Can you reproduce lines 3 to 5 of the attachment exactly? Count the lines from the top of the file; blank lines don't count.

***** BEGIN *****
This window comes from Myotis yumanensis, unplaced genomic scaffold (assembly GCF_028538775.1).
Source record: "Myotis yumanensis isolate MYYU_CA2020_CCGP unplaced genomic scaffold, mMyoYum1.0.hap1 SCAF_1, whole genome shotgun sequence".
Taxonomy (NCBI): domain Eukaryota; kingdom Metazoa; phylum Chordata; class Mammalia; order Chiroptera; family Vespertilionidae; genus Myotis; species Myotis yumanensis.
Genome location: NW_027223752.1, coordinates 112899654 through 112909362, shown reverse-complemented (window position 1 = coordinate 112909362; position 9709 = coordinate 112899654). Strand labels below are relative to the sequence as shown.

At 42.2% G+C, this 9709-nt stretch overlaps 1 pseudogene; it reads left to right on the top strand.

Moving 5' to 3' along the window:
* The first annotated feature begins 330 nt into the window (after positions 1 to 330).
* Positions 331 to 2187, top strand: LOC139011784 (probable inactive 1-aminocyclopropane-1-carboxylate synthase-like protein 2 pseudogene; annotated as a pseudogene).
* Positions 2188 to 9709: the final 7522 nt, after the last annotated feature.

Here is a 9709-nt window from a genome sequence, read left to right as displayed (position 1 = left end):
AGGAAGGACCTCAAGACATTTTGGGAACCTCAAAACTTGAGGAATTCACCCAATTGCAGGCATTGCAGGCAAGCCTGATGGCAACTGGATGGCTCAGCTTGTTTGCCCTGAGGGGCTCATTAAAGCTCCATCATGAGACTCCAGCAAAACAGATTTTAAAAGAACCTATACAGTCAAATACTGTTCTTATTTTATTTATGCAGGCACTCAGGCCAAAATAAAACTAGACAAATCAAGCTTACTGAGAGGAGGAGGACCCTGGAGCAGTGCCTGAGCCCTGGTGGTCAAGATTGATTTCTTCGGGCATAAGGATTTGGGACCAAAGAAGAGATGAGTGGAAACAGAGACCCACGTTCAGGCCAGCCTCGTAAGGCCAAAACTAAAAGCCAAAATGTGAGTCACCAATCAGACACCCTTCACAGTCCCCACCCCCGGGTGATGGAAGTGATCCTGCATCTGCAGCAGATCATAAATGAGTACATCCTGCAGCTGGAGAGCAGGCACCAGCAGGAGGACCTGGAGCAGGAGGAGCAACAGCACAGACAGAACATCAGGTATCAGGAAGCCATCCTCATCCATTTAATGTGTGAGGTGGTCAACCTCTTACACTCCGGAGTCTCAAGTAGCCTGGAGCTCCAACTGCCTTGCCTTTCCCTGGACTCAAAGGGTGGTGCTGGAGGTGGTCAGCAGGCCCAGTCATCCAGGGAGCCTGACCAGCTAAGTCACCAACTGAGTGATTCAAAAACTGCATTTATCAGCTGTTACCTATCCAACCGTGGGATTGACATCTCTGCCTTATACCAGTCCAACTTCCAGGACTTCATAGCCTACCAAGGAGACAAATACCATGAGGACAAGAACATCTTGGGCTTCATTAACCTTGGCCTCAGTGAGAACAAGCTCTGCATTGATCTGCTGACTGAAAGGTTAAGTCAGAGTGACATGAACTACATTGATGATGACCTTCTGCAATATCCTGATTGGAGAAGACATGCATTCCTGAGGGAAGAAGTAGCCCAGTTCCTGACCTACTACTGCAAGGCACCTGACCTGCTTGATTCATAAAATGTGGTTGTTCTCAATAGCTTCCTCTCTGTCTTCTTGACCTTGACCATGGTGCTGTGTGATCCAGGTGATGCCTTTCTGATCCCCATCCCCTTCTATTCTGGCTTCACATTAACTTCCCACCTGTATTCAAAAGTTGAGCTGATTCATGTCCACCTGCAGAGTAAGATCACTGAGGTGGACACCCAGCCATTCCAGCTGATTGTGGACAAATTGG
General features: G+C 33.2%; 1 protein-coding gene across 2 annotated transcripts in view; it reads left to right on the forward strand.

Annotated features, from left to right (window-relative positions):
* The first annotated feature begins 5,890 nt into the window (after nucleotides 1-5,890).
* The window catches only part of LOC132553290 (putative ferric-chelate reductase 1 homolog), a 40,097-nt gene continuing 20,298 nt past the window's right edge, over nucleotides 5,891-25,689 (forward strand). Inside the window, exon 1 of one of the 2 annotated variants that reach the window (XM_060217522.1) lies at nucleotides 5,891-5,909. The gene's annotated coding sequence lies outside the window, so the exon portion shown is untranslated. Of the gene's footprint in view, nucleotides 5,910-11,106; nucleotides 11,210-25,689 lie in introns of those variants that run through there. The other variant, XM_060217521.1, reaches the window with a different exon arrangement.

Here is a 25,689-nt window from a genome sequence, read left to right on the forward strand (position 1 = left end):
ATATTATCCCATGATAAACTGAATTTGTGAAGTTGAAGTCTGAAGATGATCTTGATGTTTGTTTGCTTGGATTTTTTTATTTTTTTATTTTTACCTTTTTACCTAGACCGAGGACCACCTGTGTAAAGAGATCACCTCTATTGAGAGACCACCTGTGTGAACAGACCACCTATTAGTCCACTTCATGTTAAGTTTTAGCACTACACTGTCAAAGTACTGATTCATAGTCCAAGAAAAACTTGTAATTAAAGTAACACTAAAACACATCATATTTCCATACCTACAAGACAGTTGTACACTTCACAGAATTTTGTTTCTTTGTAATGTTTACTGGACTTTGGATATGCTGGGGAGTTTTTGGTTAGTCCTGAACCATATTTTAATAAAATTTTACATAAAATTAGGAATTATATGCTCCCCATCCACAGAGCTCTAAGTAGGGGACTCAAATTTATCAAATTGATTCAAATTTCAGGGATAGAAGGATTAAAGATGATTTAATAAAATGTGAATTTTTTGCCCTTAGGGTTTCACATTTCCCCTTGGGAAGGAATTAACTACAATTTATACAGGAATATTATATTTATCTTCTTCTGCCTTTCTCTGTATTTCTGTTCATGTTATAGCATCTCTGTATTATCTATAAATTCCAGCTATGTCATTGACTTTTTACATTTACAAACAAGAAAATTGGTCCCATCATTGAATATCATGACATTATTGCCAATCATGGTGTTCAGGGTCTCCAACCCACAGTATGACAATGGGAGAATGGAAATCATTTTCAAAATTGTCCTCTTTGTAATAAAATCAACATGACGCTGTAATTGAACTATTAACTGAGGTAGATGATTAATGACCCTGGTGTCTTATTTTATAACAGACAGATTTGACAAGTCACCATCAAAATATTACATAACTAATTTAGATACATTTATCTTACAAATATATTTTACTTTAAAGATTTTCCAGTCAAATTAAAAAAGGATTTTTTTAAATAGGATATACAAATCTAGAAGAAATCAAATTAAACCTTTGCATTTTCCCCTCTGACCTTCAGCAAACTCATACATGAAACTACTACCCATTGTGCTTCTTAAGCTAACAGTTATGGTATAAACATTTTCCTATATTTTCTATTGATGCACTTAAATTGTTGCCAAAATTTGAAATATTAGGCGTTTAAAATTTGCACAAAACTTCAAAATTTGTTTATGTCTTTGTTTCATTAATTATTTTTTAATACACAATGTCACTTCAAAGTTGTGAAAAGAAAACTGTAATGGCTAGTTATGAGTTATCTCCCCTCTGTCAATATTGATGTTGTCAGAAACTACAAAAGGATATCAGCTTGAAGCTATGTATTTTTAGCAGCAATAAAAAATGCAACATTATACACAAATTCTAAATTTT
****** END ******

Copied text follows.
Taxonomy (NCBI): domain Eukaryota; kingdom Metazoa; phylum Chordata; class Mammalia; order Chiroptera; family Vespertilionidae; genus Myotis; species Myotis yumanensis.
Genome location: NW_027223752.1, coordinates 112899654 through 112909362, shown reverse-complemented (window position 1 = coordinate 112909362; position 9709 = coordinate 112899654). Strand labels below are relative to the sequence as shown.

At 42.2% G+C, this 9709-nt stretch overlaps 1 pseudogene; it reads left to right on the top strand.